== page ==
As mentioned in the Retail Briefing, brands are turning to social messaging services to meet their customers where they are spending more and more time. Disney has created a Miss Piggy Facebook page which now has over 1.1 million “friends”. It also boasts the impressive stat that she “typically replies within minutes” to messages. Obviously, this would not be possible without the help of automated chat bots, used effectively in this case to create an engaging and personal brand interaction.
Other examples of brands entering chat space are Tiffany’s rollout of the “Love is” campaign on WeChat in China (an important avenue to engage customers in given Chinese making impulse purchases from the platform is on the rise), and British Vogue creating a WhatsApp group for fashion notifications. American beauty brand Glossier also takes things one step further with Facetime appointments available to speak to a consultant, which in a way is bringing the old Avon experience into the 21st century.
Whether bots or customer service representatives are used, it’s clearly valuable for brands to know where their consumers are spending time, and meeting them there.
It’s not easy, but when brands that successfully manage to use new technologies to tell a story the results can be impressive. Those doing it well manage to engage the customer without overly complicating things.
McDonalds released a video on Facebook and then asked followers to contribute additional scenes. If selected, the production team would create the user-requested scenes. The film was a French fry parody on a mystery, so it lent itself well to user contribution.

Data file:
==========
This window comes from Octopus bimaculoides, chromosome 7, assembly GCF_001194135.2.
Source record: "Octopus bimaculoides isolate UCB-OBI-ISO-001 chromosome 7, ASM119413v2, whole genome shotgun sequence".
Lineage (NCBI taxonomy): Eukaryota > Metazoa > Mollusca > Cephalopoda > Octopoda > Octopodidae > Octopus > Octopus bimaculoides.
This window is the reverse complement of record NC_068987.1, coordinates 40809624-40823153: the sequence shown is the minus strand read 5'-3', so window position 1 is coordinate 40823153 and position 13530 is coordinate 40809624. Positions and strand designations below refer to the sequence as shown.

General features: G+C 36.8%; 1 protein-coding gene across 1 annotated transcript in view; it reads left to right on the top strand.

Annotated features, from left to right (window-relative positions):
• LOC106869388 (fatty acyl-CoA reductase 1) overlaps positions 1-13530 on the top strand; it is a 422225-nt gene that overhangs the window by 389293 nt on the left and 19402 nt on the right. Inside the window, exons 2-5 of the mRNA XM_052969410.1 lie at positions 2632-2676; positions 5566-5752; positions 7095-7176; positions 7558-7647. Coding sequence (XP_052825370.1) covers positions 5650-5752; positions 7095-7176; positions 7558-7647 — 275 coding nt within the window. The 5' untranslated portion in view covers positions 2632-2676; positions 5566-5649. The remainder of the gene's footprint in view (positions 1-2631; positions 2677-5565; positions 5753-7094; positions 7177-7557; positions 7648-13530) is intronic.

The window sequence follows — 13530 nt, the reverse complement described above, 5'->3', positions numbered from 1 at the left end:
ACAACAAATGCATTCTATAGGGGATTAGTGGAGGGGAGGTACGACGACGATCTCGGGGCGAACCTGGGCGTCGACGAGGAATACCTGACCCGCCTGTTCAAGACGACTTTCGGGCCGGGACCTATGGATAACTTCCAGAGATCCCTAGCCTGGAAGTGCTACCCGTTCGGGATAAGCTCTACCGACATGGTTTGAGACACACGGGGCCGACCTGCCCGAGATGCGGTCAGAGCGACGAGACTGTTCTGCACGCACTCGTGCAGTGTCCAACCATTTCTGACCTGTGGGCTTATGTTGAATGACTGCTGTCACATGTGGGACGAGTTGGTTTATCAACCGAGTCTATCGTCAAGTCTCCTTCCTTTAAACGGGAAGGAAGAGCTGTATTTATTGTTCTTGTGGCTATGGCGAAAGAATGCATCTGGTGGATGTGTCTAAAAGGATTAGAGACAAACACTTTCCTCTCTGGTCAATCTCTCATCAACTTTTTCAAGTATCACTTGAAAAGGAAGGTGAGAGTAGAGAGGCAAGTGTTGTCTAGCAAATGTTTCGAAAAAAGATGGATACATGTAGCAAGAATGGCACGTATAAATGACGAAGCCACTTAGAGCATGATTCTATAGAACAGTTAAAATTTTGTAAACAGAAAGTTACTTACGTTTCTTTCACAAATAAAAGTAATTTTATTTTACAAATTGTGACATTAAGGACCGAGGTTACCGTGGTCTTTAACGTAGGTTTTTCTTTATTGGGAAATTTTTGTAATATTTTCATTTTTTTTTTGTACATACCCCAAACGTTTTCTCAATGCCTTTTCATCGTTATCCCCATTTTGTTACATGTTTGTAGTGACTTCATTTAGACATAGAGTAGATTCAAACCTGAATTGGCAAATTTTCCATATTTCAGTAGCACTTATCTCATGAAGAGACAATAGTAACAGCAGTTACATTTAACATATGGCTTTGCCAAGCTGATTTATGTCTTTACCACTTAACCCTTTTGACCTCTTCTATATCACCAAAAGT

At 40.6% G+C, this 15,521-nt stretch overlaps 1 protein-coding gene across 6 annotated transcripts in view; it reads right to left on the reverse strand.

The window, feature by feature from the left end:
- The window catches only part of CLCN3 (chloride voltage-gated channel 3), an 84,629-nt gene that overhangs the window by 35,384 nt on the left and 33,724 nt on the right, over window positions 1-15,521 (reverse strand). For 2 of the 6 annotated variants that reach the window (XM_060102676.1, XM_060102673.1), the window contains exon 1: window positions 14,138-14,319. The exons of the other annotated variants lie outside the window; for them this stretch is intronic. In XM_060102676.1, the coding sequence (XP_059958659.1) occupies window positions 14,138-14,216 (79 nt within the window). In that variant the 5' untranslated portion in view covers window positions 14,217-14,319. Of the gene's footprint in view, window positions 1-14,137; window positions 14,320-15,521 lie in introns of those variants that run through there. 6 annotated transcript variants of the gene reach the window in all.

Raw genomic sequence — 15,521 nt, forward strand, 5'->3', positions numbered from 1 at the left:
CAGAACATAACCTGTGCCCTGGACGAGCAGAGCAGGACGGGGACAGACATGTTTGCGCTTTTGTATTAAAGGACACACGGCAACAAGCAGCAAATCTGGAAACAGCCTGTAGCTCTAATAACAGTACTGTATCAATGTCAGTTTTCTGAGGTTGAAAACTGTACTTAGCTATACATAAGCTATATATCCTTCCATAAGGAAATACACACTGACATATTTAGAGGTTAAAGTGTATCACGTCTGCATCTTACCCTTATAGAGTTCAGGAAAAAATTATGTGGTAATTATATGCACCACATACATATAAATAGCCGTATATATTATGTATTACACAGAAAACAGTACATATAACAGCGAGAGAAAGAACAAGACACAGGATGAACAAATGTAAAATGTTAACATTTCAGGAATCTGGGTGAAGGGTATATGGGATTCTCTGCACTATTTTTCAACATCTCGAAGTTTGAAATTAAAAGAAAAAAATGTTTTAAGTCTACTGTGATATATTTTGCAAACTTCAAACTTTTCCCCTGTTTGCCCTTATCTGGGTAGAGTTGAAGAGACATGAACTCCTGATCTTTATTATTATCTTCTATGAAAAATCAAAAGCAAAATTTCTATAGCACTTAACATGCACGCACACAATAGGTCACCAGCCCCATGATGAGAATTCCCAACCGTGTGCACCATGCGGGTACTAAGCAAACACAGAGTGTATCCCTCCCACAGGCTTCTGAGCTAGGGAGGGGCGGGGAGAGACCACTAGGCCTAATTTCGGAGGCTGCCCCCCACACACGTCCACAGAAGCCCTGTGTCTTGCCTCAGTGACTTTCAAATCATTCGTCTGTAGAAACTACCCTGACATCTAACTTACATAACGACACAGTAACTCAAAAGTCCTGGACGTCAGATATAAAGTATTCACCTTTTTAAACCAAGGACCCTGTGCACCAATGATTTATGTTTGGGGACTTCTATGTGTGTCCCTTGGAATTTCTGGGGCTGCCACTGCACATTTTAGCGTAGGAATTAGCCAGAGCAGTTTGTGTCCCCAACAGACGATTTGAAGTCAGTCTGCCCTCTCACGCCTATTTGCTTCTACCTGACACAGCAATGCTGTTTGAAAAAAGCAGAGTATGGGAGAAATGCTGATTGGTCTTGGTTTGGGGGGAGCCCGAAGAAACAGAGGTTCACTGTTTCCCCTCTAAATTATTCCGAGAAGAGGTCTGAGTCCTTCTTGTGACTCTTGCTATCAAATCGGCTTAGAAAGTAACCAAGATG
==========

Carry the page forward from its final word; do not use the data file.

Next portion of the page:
Probably our favourite two examples of the session were also in this category. We loved the Footlocker #Playmytweet campaign, where their basketball spokesperson James Harden had to try and make shots, or else do the tweet on the ball (e.g., Take a selfie with a camel). It had a great response for the brand, and is an example of using the brand spokesperson effectively.
We also couldn’t get enough of (sorry) this Santigold video, best experienced rather than explained.
Another example also touched upon in the retail briefing; brands are getting better at using their data to tell stories. Spotify noticed many of it’s users were creating moving playlists, so it turned this into a cheeky video (Moving to Canada to tie in with some upcoming election sentiment) with an accompanying playlist.
Kit Kat also executed a brilliant campaign from paying attention to data. They noticed that many people were sending Kit Kats as pre-exam gifts since Kit Kat is close to the phrase “kittu kitsu” in Japanese which means “we will surely win”. The resulting campaign, involving customisable mailable-boxes and hologram screens, created a 150% uplift in sales.
Brands as content creators
With ad-blocking becoming more and more common, companies are starting to become content creators themselves in an effort to be seen. Mobile video consumption is increasing 100% every year, with long-form video content following suit.
Brands such as Kate Spade and Derek Lam are creating multi-part video stories (with varying degrees of brand plugs), and Nike went so far as to create a Netflix-style show with their Margot Vs Lily series. The Nike videos have no brand mention at all (except what the characters are wearing), although there is a dedicated landing page for the series with a “shop their look” section.
Content creation is nothing new for cosmetic juggernaut L’Oreal, but they have recently gone the extra step to create a content only platform which, “is meant to support public relations through beauty content available in both English and French, with multimedia stories that highlight trends around the world and those who create (professionals) and interpret them (bloggers).“